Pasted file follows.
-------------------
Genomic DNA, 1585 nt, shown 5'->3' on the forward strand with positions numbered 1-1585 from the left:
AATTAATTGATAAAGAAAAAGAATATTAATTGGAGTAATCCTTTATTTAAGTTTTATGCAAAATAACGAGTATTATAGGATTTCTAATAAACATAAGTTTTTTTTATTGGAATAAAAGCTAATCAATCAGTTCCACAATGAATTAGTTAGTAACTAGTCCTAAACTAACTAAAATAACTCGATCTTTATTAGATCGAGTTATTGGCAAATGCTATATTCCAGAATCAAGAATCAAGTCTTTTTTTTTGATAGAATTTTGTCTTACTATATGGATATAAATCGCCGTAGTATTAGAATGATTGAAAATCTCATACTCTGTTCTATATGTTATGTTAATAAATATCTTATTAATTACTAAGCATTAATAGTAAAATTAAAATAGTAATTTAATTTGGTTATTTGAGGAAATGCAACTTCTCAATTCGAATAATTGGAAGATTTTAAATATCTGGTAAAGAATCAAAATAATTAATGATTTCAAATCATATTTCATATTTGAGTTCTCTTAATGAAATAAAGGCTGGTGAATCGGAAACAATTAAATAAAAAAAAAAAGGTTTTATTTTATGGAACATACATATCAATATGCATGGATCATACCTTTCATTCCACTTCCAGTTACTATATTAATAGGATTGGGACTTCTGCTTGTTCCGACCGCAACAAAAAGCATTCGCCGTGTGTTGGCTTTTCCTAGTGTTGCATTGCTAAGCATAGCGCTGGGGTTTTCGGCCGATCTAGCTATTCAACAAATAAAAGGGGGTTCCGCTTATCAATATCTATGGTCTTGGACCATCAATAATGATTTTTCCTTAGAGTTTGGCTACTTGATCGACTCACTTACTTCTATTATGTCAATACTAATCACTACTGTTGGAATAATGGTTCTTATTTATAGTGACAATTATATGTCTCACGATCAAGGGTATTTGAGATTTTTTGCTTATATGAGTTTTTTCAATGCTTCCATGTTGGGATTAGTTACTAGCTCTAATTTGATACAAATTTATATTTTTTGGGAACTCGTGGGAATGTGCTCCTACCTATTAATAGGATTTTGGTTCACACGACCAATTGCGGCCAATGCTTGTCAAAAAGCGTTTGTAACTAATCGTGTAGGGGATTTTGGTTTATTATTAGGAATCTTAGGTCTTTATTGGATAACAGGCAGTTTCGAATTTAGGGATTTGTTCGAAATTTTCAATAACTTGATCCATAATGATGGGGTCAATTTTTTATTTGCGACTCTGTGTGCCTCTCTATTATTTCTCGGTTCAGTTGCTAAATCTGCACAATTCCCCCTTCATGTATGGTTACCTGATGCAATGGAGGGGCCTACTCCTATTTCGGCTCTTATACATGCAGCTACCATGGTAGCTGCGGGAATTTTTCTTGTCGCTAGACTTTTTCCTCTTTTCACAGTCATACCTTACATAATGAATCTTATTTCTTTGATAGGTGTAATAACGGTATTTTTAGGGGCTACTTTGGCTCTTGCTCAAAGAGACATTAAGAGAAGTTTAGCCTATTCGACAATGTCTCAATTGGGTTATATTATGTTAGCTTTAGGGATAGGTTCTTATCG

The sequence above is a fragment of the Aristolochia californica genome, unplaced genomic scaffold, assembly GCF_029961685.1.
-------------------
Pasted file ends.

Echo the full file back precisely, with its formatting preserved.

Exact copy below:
Genomic DNA, 1585 nt, shown 5'->3' on the forward strand with positions numbered 1-1585 from the left:
AATTAATTGATAAAGAAAAAGAATATTAATTGGAGTAATCCTTTATTTAAGTTTTATGCAAAATAACGAGTATTATAGGATTTCTAATAAACATAAGTTTTTTTTATTGGAATAAAAGCTAATCAATCAGTTCCACAATGAATTAGTTAGTAACTAGTCCTAAACTAACTAAAATAACTCGATCTTTATTAGATCGAGTTATTGGCAAATGCTATATTCCAGAATCAAGAATCAAGTCTTTTTTTTTGATAGAATTTTGTCTTACTATATGGATATAAATCGCCGTAGTATTAGAATGATTGAAAATCTCATACTCTGTTCTATATGTTATGTTAATAAATATCTTATTAATTACTAAGCATTAATAGTAAAATTAAAATAGTAATTTAATTTGGTTATTTGAGGAAATGCAACTTCTCAATTCGAATAATTGGAAGATTTTAAATATCTGGTAAAGAATCAAAATAATTAATGATTTCAAATCATATTTCATATTTGAGTTCTCTTAATGAAATAAAGGCTGGTGAATCGGAAACAATTAAATAAAAAAAAAAAGGTTTTATTTTATGGAACATACATATCAATATGCATGGATCATACCTTTCATTCCACTTCCAGTTACTATATTAATAGGATTGGGACTTCTGCTTGTTCCGACCGCAACAAAAAGCATTCGCCGTGTGTTGGCTTTTCCTAGTGTTGCATTGCTAAGCATAGCGCTGGGGTTTTCGGCCGATCTAGCTATTCAACAAATAAAAGGGGGTTCCGCTTATCAATATCTATGGTCTTGGACCATCAATAATGATTTTTCCTTAGAGTTTGGCTACTTGATCGACTCACTTACTTCTATTATGTCAATACTAATCACTACTGTTGGAATAATGGTTCTTATTTATAGTGACAATTATATGTCTCACGATCAAGGGTATTTGAGATTTTTTGCTTATATGAGTTTTTTCAATGCTTCCATGTTGGGATTAGTTACTAGCTCTAATTTGATACAAATTTATATTTTTTGGGAACTCGTGGGAATGTGCTCCTACCTATTAATAGGATTTTGGTTCACACGACCAATTGCGGCCAATGCTTGTCAAAAAGCGTTTGTAACTAATCGTGTAGGGGATTTTGGTTTATTATTAGGAATCTTAGGTCTTTATTGGATAACAGGCAGTTTCGAATTTAGGGATTTGTTCGAAATTTTCAATAACTTGATCCATAATGATGGGGTCAATTTTTTATTTGCGACTCTGTGTGCCTCTCTATTATTTCTCGGTTCAGTTGCTAAATCTGCACAATTCCCCCTTCATGTATGGTTACCTGATGCAATGGAGGGGCCTACTCCTATTTCGGCTCTTATACATGCAGCTACCATGGTAGCTGCGGGAATTTTTCTTGTCGCTAGACTTTTTCCTCTTTTCACAGTCATACCTTACATAATGAATCTTATTTCTTTGATAGGTGTAATAACGGTATTTTTAGGGGCTACTTTGGCTCTTGCTCAAAGAGACATTAAGAGAAGTTTAGCCTATTCGACAATGTCTCAATTGGGTTATATTATGTTAGCTTTAGGGATAGGTTCTTATCG

The sequence above is a fragment of the Aristolochia californica genome, unplaced genomic scaffold, assembly GCF_029961685.1.